True inclusion gets everyone in the game

True inclusion gets everyone in the game

Excerpted from The SHRM Blog By Emily M. Dickens, JD.

Last week, SHRM hosted its sold-out 2019 Inclusion Conference—formerly Diversity & Inclusion. We welcomed over 1,000 workforce professionals to New Orleans to explore the theme of “Shifting Workplace Culture.”

Changing the name from D&I to Inclusion was key. Notions about diversity in the workplace are transforming. It’s no longer enough to have a multicultural, multigenerational workforce. Every individual must also be consciously included as contributors and potential leaders. As SHRM’s President and CEO Johnny C. Taylor, Jr. has said, “Diversity speaks to who is on the team, but inclusion focuses on who is really in the game.”

Now, this metaphor really resonates with me because I am a huge sports fan. So, it was a thrill for me to interview our featured keynoter at Inclusion, New Orleans Saints quarterback and Super Bowl MVP Drew Brees.

As one of only a handful of quarterbacks who have ever played into their 40s, Brees has become an expert on leading players from Gen X to Gen Z to success while also navigating the Saints’ multigenerational coaching staff and front office. His experiences mirror those of leaders in today’s workplaces, where up to five generations work side by side, often with mixed results. The challenges show up in differing approaches to teamwork, communication, work styles, motivations and the personal issues employees bring to work with them.

Workplaces that succeed in including, valuing and capitalizing on these differences are the ones thriving today, and the NFL is no different. “The minute you walk into the locker room together, you are one,” Brees shared. “You are striving for the same goal. You have the same purpose at the end of the day.”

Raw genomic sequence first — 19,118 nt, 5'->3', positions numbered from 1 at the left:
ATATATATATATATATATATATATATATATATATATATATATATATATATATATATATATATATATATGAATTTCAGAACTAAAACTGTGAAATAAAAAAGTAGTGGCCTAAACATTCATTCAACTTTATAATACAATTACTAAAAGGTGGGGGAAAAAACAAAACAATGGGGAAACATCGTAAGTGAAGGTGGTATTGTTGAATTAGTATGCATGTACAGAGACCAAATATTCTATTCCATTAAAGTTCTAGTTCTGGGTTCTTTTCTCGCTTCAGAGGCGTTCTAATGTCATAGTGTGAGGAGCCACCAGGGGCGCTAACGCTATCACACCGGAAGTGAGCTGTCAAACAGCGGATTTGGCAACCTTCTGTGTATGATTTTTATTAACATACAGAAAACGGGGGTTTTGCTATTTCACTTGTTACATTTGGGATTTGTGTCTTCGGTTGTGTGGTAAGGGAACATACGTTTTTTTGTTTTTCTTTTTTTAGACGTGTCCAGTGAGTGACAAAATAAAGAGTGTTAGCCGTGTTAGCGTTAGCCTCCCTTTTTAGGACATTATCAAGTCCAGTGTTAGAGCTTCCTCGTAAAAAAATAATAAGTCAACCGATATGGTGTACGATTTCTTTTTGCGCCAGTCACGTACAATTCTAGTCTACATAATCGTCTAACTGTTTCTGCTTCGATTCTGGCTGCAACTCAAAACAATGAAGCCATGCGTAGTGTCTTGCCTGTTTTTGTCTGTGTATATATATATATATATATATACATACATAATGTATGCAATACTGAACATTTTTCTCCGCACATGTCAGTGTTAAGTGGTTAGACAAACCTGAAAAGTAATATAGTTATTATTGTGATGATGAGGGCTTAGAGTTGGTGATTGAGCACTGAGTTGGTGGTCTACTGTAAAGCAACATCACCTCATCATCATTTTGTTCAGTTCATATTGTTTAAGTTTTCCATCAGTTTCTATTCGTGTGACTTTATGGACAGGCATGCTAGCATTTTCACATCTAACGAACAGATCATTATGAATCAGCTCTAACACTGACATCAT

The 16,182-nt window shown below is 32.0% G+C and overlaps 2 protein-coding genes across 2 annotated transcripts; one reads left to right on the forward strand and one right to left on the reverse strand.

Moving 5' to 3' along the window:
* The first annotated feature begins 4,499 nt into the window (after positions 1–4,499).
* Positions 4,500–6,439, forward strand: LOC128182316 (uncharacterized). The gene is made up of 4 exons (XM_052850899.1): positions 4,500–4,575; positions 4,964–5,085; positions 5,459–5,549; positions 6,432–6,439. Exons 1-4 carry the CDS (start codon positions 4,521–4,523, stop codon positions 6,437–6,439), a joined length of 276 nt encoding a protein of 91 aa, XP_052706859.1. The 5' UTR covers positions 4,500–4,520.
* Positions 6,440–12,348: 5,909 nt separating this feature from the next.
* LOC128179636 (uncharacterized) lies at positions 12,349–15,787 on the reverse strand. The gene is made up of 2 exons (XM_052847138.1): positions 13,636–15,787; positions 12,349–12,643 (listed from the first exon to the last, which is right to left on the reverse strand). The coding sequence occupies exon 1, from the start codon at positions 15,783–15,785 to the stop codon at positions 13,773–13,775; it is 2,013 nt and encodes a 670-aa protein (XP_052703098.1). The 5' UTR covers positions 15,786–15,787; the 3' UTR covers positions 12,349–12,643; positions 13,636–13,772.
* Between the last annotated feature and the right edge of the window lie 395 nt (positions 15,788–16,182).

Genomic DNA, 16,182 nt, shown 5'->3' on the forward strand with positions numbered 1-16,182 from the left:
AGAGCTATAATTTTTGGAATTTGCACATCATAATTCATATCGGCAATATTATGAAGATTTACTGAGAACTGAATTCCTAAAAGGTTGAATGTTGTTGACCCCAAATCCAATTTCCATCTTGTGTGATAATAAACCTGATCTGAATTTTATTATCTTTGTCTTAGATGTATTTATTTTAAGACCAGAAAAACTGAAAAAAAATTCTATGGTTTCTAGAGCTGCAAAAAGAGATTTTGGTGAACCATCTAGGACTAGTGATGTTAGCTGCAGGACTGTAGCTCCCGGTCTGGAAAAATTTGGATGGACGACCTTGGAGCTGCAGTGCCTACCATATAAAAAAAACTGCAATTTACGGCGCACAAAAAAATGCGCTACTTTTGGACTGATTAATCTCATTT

Brees gave us a deep dive into a workplace where turnover is high, performance is critical and individuals from many different backgrounds work in concert in the truest sense of a team. He attributes much of his success to a management style of personal example: “I can’t ask somebody to do something that I’m not willing to do myself,” he said. He told the audience he is usually the first one at work and the last to leave, often tidying up the locker room before he goes, out of respect for the workplace and his hardworking teammates.

The tone of this year’s Inclusion conference really seemed to resonate with attendees. It was all about coming together and networking—and learning. This group of professionals wants to know as much as they can to do their jobs well. Meeting rooms for the concurrent sessions were full as attendees soaked up the content and the General Sessions were packed. In the middle of Johnny’s opening keynote, I had an “Amen chorus” of appreciative listeners all around me, nodding and agreeing as he challenged us to look in the mirror and recognize our hidden biases.

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